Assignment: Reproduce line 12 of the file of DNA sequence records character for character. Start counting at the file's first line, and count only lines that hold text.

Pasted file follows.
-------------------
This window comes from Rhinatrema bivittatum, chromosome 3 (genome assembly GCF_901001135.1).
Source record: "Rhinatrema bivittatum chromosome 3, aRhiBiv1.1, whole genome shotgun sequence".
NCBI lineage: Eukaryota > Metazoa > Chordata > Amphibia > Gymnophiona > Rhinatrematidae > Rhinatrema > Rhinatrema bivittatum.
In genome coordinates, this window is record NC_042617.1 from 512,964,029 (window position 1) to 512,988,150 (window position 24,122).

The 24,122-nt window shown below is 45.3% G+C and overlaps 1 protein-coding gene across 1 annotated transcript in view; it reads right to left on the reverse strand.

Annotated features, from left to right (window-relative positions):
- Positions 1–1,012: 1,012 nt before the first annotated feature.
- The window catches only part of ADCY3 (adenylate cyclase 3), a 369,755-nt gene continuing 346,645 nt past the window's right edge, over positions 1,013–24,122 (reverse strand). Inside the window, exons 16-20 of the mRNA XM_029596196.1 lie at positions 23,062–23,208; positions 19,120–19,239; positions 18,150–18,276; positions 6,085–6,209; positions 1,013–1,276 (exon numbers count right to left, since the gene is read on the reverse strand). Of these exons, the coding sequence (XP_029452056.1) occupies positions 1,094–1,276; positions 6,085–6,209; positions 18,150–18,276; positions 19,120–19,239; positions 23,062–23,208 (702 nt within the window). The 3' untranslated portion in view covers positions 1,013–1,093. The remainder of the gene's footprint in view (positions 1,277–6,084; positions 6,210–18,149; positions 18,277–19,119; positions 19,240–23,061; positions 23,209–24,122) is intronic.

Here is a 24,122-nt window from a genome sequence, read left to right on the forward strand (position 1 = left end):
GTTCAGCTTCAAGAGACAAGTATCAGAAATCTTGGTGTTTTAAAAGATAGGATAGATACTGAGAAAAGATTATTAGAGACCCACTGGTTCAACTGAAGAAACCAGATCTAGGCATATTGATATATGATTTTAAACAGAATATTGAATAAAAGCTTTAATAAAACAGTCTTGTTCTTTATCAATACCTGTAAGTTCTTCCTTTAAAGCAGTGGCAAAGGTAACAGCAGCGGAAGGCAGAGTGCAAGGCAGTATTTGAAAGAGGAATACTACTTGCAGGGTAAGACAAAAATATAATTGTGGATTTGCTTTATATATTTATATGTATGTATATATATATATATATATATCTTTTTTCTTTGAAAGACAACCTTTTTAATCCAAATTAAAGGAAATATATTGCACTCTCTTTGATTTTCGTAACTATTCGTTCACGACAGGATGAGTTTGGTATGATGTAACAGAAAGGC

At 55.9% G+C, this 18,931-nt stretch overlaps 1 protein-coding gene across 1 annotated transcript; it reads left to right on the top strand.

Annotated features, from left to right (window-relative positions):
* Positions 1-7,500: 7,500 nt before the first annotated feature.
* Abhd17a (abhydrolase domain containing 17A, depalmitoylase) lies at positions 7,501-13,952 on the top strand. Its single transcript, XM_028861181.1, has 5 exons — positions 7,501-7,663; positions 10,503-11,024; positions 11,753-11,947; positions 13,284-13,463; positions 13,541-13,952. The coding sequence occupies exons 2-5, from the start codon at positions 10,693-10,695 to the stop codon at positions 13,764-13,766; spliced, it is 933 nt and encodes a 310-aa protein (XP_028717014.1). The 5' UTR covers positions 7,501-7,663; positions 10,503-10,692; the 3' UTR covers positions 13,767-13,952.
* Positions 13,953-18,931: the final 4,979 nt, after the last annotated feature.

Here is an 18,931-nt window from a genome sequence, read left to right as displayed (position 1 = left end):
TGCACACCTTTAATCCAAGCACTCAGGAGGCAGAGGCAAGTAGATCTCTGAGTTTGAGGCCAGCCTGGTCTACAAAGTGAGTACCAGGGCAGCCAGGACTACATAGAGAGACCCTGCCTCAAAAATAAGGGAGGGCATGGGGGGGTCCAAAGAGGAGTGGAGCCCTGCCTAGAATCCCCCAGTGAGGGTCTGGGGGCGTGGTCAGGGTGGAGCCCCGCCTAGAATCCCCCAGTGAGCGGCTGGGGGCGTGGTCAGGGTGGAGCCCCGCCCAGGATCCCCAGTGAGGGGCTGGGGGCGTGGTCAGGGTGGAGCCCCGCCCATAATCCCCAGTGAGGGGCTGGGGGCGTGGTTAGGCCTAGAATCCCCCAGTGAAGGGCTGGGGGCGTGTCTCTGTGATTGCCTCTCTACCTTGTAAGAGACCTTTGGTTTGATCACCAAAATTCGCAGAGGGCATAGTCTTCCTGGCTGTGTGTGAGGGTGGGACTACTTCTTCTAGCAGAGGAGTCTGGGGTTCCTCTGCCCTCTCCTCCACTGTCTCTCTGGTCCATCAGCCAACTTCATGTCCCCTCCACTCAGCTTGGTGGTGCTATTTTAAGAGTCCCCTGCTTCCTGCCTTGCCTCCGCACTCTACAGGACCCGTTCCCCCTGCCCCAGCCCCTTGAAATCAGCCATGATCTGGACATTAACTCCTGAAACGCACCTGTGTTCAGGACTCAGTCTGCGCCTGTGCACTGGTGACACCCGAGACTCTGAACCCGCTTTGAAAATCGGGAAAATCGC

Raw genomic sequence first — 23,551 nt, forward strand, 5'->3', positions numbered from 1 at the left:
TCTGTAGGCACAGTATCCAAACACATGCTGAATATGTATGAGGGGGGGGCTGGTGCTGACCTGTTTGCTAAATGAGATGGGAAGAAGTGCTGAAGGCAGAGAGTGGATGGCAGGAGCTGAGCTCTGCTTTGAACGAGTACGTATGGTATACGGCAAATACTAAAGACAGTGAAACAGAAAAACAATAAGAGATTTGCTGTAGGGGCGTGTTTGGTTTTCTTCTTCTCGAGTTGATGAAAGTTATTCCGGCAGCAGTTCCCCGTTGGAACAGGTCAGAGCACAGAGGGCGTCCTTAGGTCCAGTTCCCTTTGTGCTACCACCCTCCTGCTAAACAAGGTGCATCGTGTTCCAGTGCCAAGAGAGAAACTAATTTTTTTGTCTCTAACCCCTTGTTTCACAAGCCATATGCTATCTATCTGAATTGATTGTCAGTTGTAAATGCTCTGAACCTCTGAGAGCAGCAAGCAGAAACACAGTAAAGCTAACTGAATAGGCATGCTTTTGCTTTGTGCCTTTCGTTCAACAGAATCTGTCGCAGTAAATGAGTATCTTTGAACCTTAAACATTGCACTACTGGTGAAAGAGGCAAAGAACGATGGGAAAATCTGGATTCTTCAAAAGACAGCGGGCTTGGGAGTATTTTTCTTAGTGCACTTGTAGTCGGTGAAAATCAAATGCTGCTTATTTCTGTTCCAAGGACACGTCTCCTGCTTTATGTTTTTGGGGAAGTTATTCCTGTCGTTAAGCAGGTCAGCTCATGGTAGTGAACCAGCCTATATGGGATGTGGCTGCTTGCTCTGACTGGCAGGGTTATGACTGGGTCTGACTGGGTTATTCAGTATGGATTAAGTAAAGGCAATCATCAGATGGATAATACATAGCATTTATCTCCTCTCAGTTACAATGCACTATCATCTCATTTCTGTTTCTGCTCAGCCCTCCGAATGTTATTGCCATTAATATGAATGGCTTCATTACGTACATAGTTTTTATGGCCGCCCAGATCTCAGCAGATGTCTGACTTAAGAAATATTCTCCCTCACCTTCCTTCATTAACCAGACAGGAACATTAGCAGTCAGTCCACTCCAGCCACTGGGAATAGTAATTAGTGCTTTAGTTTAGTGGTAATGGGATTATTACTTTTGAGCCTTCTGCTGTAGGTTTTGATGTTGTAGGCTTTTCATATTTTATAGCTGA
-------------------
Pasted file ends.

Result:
Annotated features, from left to right (window-relative positions):